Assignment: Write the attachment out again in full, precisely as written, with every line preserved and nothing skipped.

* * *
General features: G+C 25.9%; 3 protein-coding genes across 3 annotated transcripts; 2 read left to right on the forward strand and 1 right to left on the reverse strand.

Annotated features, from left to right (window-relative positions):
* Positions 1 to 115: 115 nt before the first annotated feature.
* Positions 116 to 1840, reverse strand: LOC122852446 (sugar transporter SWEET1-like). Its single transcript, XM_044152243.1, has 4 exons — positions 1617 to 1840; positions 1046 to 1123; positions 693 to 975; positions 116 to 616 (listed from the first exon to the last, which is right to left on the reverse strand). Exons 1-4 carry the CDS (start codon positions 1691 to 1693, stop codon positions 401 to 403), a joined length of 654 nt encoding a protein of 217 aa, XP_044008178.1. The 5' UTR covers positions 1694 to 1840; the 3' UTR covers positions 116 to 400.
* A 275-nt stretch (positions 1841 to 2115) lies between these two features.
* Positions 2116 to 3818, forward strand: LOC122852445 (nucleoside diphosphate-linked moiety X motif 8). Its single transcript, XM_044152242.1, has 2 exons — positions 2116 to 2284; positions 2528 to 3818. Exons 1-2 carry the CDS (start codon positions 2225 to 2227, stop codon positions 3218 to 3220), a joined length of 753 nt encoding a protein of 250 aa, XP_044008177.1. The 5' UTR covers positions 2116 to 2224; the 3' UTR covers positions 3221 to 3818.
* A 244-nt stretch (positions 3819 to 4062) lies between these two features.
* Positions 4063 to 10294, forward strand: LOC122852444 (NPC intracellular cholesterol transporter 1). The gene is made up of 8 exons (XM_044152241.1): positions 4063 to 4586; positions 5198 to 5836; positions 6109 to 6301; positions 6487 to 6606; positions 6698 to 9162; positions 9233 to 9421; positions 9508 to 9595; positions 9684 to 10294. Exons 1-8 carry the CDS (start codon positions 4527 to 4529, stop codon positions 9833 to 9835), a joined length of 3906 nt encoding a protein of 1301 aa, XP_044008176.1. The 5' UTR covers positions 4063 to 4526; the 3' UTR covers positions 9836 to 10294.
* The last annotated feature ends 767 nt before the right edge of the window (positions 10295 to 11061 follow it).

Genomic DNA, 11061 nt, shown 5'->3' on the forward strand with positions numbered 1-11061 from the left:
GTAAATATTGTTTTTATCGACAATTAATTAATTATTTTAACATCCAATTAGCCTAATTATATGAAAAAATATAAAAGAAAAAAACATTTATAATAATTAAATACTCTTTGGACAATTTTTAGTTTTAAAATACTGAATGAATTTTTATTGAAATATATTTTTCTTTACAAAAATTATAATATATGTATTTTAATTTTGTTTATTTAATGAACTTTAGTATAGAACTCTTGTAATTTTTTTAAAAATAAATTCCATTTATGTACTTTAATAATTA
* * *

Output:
General features: G+C 25.9%; 3 protein-coding genes across 3 annotated transcripts; 2 read left to right on the forward strand and 1 right to left on the reverse strand.

Annotated features, from left to right (window-relative positions):
* Positions 1 to 115: 115 nt before the first annotated feature.
* Positions 116 to 1840, reverse strand: LOC122852446 (sugar transporter SWEET1-like). Its single transcript, XM_044152243.1, has 4 exons — positions 1617 to 1840; positions 1046 to 1123; positions 693 to 975; positions 116 to 616 (listed from the first exon to the last, which is right to left on the reverse strand). Exons 1-4 carry the CDS (start codon positions 1691 to 1693, stop codon positions 401 to 403), a joined length of 654 nt encoding a protein of 217 aa, XP_044008178.1. The 5' UTR covers positions 1694 to 1840; the 3' UTR covers positions 116 to 400.
* A 275-nt stretch (positions 1841 to 2115) lies between these two features.
* Positions 2116 to 3818, forward strand: LOC122852445 (nucleoside diphosphate-linked moiety X motif 8). Its single transcript, XM_044152242.1, has 2 exons — positions 2116 to 2284; positions 2528 to 3818. Exons 1-2 carry the CDS (start codon positions 2225 to 2227, stop codon positions 3218 to 3220), a joined length of 753 nt encoding a protein of 250 aa, XP_044008177.1. The 5' UTR covers positions 2116 to 2224; the 3' UTR covers positions 3221 to 3818.
* A 244-nt stretch (positions 3819 to 4062) lies between these two features.
* Positions 4063 to 10294, forward strand: LOC122852444 (NPC intracellular cholesterol transporter 1). The gene is made up of 8 exons (XM_044152241.1): positions 4063 to 4586; positions 5198 to 5836; positions 6109 to 6301; positions 6487 to 6606; positions 6698 to 9162; positions 9233 to 9421; positions 9508 to 9595; positions 9684 to 10294. Exons 1-8 carry the CDS (start codon positions 4527 to 4529, stop codon positions 9833 to 9835), a joined length of 3906 nt encoding a protein of 1301 aa, XP_044008176.1. The 5' UTR covers positions 4063 to 4526; the 3' UTR covers positions 9836 to 10294.
* The last annotated feature ends 767 nt before the right edge of the window (positions 10295 to 11061 follow it).

Genomic DNA, 11061 nt, shown 5'->3' on the forward strand with positions numbered 1-11061 from the left:
GTAAATATTGTTTTTATCGACAATTAATTAATTATTTTAACATCCAATTAGCCTAATTATATGAAAAAATATAAAAGAAAAAAACATTTATAATAATTAAATACTCTTTGGACAATTTTTAGTTTTAAAATACTGAATGAATTTTTATTGAAATATATTTTTCTTTACAAAAATTATAATATATGTATTTTAATTTTGTTTATTTAATGAACTTTAGTATAGAACTCTTGTAATTTTTTTAAAAATAAATTCCATTTATGTACTTTAATAATTA